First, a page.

In a couple of weeks, when we fill our bellies to capacity and hat-tip those individuals who nearly 400 years ago crossed the Atlantic aboard the Mayflower, let’s remember what we should be truly thankful for: we didn’t have to do that ourselves.
The diverse group—and they weren’t all Pilgrims—were inspiring, controversial, and history-making, sure. But pleasant? Their journey and the adventure that followed was far from it.
As depicted in the two-night movie event Saints & Strangers, which premieres Sunday, November 22nd, 9/8c on the National Geographic Channel, the historic first voyage of the Mayflower, and the process of building and maintaining a settlement that followed, was unforgiving, harsh, and harrowing. The show strips the holiday pageant veneer from the story, providing instead the gritty truth your sixth grade history book never showed. Nothing is off-limits here—no matter how dark the history may be.
Saints & Strangers takes an immersive, cinematic, unapologetically realistic approach to a story that has become perhaps too sterilized over the past few centuries. Based on actual accounts written at the time by Mayflower passengers— some of whom survived and some of whom did not—the show takes a brutally truthful and in-depth look at our nation’s founding. It shows that initial Mayflower crossing for what it was: a desperate grasp for freedom by a rag-tag and bifurcated bunch of colonists whose divergent personalities and purposes would lay the seeds for the greater American identity.
On one side, there are the Puritans, more used to communing with God than raising crops or houses (the “Saints”). On the other, the sometimes scoundrels and fortune hunters who were often escaping debt or prosecution in search of building a new life on a blank slate (the “Strangers”). The show presents neither side as inherently heroic or villainous: these are complex characters maneuvering through an uncertain world, one in which they are all unimaginably vulnerable.
“Tension mounts below decks,” is how Mayflower captain Christopher Jones describes the uneasy partnership in the first episode of Saints & Strangers. “Unlike water, it can only seep up.”
In truth, the tension between the Puritans and the fortune seekers aboard the Mayflower—which, lest we forget, was a cargo ship designed not for people but for wine and woolens —was the least of their problems. Both passengers and crew of the Mayflower battled a virulent mixture of scurvy, pneumonia, and tuberculosis that constantly thinned out their ranks.
While the commonality of unexpected and quick death makes for a horrific beginning to the New World, it is also the stuff for constantly surprising and captivating television. Indeed, not even leading characters played by the likes of Vincent Kartheiser (Mad Men), Anna Camp (Vampire Diaries), and Ron Livingston (Band of Brothers) are guaranteed to last through that first winter.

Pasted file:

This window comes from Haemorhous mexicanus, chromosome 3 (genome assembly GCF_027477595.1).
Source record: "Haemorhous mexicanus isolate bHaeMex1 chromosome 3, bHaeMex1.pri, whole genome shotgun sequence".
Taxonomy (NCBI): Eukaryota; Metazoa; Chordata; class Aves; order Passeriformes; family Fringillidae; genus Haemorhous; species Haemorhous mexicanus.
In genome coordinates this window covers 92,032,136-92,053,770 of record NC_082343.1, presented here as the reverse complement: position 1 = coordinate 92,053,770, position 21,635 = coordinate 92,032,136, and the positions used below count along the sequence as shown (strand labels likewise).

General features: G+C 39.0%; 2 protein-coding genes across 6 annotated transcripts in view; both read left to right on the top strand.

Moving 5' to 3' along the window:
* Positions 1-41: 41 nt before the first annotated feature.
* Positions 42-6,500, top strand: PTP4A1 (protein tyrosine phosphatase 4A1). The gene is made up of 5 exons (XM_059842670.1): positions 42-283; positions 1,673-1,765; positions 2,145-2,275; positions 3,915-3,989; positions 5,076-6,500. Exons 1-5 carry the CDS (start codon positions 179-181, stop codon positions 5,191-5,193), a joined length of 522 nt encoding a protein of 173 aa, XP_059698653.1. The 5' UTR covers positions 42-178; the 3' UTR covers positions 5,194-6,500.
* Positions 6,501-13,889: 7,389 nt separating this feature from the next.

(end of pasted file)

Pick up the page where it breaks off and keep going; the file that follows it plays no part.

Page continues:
These are stories of extreme resilience in unfathomable conditions. Beset not just by illness but starvation and the bitter cold of a largely unsheltered New England winter, these men and women resort to unthinkable measures and volatile alliances, all in exchange for the dubious promise of a new beginning. For example, the settlers initial solution to starving to death was pilfering a store of corn left by the Native Americans (“savages” in Mayflower parlance), a digression from Puritan principles that would cost them dearly down the road.
Perhaps the most profound peril faced by those first Mayflower colonists was also their only hope for survival. The Native Americans greeted the “white men from the ocean” with a shifting mixture of caution, aggression, and empathy. But while the Native Americans taught their unwanted new neighbors how to grow corn, squash, and beans, the potential for violence between the settlers and the land’s indigenous people remains constant, threatening to end the colonist’ dubious adventure at any moment.
The filmmakers behind Saints & Strangers afford the same devotion to detail and absolute authenticity to the lives and divergent personalities of the Native Americans as they do the colonists. For starters, Raoul Trujillo, Tatanka Means, Kalani Queypo and the other actors playing Native Americans learned the Eastern Algonquian language of Western Abenaki to accurately depict the first people colonists encountered in the New World. While the modern recounting of those first encounters tends to group the Native Americans into a homogeneous whole, Saints & Strangers shows the more complicated truth. These were competing and sometimes warring tribes with radically different strategies for dealing with these unwelcome settlers. Not unlike the characters in the show’s title, they were threatened both from within their ranks and outside of them.
This veracity is one of the many elements Saints & Strangers employs to tell perhaps the most quintessential fable of America’s complicated and ever-evolving identity, and in a way that feels like hearing it for the first time. It reminds us that beneath the well-known fable lurks a gruesome struggle for the foundations of our country, one soaked in the blood of both settlers and Native Americans. Expect to be immersed in a dynamic, richly-conceived world with characters who are woven together and in conflict in unexpected ways.
It’s safe to say that after seeing the way Saints & Strangers pulls you into the thick of the vigorous and perilous effort of establishing a “New World,” you will never look at those first days in the Plymouth Colony in the same way. It is also a good bet that you will never feel more grateful that you are able to discuss the topic over roast turkey and cranberry relish before safely retiring to your nice, warm bed.
Saints & Strangers, a two-night event, premieres Sunday, November 22 at 9/8c, on the National Geographic Channel.